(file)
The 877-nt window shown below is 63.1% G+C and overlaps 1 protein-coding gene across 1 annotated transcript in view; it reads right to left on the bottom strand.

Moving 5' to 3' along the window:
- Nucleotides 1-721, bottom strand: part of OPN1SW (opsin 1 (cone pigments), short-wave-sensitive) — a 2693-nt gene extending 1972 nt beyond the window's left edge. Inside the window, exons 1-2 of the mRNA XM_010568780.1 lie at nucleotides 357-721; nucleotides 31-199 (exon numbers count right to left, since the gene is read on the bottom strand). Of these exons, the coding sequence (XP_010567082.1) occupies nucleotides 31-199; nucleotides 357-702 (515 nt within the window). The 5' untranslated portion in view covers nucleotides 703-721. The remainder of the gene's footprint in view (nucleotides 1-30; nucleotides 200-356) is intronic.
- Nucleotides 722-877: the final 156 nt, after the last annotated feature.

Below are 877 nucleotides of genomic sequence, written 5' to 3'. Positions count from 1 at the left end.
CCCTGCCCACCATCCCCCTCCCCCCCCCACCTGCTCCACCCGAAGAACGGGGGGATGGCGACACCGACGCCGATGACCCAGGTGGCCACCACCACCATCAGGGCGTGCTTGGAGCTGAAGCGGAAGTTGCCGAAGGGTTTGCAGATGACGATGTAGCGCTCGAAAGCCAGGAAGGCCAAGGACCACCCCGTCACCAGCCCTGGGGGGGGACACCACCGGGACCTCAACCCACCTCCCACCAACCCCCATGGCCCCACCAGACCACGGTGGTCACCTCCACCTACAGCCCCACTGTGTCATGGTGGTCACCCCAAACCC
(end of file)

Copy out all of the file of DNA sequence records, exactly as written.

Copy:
The 877-nt window shown below is 63.1% G+C and overlaps 1 protein-coding gene across 1 annotated transcript in view; it reads right to left on the bottom strand.

Moving 5' to 3' along the window:
- Nucleotides 1-721, bottom strand: part of OPN1SW (opsin 1 (cone pigments), short-wave-sensitive) — a 2693-nt gene extending 1972 nt beyond the window's left edge. Inside the window, exons 1-2 of the mRNA XM_010568780.1 lie at nucleotides 357-721; nucleotides 31-199 (exon numbers count right to left, since the gene is read on the bottom strand). Of these exons, the coding sequence (XP_010567082.1) occupies nucleotides 31-199; nucleotides 357-702 (515 nt within the window). The 5' untranslated portion in view covers nucleotides 703-721. The remainder of the gene's footprint in view (nucleotides 1-30; nucleotides 200-356) is intronic.
- Nucleotides 722-877: the final 156 nt, after the last annotated feature.

Below are 877 nucleotides of genomic sequence, written 5' to 3'. Positions count from 1 at the left end.
CCCTGCCCACCATCCCCCTCCCCCCCCCACCTGCTCCACCCGAAGAACGGGGGGATGGCGACACCGACGCCGATGACCCAGGTGGCCACCACCACCATCAGGGCGTGCTTGGAGCTGAAGCGGAAGTTGCCGAAGGGTTTGCAGATGACGATGTAGCGCTCGAAAGCCAGGAAGGCCAAGGACCACCCCGTCACCAGCCCTGGGGGGGGACACCACCGGGACCTCAACCCACCTCCCACCAACCCCCATGGCCCCACCAGACCACGGTGGTCACCTCCACCTACAGCCCCACTGTGTCATGGTGGTCACCCCAAACCC